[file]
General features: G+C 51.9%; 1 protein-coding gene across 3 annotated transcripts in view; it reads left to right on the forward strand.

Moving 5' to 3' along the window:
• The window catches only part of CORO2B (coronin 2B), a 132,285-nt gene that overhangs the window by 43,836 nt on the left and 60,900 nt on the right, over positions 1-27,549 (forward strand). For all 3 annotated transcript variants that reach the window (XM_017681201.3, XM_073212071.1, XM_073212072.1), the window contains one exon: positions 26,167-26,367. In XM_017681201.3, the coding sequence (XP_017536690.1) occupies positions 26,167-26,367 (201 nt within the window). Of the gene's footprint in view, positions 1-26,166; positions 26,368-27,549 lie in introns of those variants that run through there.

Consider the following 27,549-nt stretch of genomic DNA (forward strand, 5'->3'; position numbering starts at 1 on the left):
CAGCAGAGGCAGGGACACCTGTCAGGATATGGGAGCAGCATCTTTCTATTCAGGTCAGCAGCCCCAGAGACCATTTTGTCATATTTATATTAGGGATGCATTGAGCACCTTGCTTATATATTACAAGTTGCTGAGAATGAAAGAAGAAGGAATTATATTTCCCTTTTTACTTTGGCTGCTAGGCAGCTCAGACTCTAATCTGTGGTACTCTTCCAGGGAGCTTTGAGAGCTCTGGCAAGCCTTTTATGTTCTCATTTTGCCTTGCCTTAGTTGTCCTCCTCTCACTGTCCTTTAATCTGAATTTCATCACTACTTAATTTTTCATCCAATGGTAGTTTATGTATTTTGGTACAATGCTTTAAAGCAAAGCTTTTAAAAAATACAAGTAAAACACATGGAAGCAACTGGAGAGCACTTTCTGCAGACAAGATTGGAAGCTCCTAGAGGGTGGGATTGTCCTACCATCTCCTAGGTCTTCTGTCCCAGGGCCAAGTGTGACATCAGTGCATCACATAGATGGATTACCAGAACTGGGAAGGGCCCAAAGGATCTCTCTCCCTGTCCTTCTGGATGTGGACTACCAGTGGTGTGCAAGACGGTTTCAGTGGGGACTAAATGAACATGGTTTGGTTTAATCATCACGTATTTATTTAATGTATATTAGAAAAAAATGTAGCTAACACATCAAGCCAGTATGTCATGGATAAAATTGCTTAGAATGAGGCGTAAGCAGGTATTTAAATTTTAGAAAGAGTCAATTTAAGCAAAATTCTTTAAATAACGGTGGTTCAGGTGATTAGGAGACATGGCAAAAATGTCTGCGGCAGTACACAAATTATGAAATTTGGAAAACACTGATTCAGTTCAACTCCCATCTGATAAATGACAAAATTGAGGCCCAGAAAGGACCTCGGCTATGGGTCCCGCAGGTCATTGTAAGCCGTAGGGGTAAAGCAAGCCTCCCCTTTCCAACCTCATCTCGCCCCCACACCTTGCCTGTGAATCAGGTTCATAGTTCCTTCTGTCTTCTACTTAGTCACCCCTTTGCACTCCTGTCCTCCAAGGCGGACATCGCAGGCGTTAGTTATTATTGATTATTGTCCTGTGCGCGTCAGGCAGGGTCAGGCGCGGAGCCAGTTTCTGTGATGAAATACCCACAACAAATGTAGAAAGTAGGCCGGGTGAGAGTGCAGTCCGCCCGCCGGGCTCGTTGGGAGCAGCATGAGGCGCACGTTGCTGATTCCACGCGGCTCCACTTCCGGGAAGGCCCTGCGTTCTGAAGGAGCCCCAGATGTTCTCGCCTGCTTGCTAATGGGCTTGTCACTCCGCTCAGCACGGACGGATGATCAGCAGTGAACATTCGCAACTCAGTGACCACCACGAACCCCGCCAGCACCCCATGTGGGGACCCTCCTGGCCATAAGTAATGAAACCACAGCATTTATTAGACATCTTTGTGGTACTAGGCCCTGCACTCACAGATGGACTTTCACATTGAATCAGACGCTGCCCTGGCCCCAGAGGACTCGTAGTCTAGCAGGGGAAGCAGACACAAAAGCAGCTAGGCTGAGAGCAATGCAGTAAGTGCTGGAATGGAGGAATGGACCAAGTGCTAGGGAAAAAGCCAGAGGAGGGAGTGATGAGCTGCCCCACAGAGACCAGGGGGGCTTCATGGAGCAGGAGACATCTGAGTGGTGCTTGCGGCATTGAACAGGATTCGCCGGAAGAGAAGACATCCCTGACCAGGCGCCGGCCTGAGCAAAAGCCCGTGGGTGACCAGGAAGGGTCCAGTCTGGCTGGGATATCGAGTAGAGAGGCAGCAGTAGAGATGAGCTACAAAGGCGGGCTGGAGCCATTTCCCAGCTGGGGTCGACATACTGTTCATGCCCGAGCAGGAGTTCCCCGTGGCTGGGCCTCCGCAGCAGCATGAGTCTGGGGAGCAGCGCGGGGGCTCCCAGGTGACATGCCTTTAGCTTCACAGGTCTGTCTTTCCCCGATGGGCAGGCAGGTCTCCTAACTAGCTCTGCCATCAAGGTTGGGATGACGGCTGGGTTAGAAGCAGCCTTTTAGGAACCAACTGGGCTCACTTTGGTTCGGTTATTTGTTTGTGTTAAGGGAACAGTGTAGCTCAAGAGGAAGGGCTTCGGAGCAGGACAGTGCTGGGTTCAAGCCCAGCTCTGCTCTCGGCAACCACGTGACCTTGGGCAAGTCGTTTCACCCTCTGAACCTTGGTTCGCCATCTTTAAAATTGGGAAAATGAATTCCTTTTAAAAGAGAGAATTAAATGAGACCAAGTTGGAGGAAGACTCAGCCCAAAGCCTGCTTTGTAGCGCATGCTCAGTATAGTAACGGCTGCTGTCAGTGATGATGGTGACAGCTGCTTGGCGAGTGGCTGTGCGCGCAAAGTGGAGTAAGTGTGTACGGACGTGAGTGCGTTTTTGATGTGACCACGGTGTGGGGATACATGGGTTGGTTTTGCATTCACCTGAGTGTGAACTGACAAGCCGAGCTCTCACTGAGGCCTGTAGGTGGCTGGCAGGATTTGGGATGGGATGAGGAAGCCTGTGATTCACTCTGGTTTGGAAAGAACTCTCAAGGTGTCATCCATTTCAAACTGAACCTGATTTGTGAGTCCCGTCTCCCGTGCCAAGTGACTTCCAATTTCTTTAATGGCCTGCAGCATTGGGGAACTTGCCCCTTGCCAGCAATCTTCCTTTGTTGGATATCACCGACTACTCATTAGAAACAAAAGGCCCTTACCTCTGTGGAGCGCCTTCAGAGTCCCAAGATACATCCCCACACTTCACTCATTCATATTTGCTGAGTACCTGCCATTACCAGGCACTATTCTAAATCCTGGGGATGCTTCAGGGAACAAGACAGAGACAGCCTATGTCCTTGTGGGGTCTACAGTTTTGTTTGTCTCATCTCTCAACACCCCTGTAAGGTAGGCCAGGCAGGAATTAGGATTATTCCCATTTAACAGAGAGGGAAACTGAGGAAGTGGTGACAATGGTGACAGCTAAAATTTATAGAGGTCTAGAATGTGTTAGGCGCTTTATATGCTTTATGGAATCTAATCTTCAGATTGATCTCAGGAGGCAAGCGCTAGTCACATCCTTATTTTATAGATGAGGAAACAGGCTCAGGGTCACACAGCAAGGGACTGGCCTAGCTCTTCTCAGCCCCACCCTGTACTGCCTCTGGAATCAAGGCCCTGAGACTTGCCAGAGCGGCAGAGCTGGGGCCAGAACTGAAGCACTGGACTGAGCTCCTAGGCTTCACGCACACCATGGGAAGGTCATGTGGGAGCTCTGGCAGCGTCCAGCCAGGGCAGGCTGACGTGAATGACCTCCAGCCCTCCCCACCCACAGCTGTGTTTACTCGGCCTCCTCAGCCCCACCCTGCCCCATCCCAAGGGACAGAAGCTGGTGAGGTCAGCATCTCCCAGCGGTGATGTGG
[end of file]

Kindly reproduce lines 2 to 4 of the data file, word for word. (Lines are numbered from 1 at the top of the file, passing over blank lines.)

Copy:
Moving 5' to 3' along the window:
• The window catches only part of CORO2B (coronin 2B), a 132,285-nt gene that overhangs the window by 43,836 nt on the left and 60,900 nt on the right, over positions 1-27,549 (forward strand). For all 3 annotated transcript variants that reach the window (XM_017681201.3, XM_073212071.1, XM_073212072.1), the window contains one exon: positions 26,167-26,367. In XM_017681201.3, the coding sequence (XP_017536690.1) occupies positions 26,167-26,367 (201 nt within the window). Of the gene's footprint in view, positions 1-26,166; positions 26,368-27,549 lie in introns of those variants that run through there.

Consider the following 27,549-nt stretch of genomic DNA (forward strand, 5'->3'; position numbering starts at 1 on the left):